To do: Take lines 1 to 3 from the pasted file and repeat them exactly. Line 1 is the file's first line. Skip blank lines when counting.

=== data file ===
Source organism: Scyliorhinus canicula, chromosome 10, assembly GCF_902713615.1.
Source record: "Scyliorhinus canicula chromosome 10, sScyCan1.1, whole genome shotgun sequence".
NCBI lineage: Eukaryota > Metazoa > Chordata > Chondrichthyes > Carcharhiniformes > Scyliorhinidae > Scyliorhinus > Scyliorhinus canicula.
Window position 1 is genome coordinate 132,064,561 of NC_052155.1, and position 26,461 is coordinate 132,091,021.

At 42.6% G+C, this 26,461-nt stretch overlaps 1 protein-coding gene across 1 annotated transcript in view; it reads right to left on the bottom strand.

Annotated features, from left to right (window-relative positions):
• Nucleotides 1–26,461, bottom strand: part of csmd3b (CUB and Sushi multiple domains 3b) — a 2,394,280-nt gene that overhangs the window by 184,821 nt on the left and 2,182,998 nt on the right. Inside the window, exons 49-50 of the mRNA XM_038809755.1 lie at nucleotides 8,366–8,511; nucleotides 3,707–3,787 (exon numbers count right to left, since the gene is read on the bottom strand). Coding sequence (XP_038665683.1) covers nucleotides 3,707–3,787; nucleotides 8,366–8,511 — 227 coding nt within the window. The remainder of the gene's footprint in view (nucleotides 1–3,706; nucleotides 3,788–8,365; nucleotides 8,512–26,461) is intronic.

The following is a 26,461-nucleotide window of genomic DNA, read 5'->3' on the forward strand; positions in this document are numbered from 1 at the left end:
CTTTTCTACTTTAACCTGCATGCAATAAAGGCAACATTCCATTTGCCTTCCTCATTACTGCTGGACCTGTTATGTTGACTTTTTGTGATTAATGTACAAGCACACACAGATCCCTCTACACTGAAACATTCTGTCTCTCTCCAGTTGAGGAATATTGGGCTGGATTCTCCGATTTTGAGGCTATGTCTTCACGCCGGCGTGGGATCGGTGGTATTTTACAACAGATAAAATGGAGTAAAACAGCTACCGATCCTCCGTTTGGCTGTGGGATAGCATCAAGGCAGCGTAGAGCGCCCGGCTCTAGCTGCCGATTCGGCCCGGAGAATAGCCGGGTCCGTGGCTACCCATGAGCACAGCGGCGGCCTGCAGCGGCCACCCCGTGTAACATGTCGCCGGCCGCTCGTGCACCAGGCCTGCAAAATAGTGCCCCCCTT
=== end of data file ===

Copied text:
Source organism: Scyliorhinus canicula, chromosome 10, assembly GCF_902713615.1.
Source record: "Scyliorhinus canicula chromosome 10, sScyCan1.1, whole genome shotgun sequence".
NCBI lineage: Eukaryota > Metazoa > Chordata > Chondrichthyes > Carcharhiniformes > Scyliorhinidae > Scyliorhinus > Scyliorhinus canicula.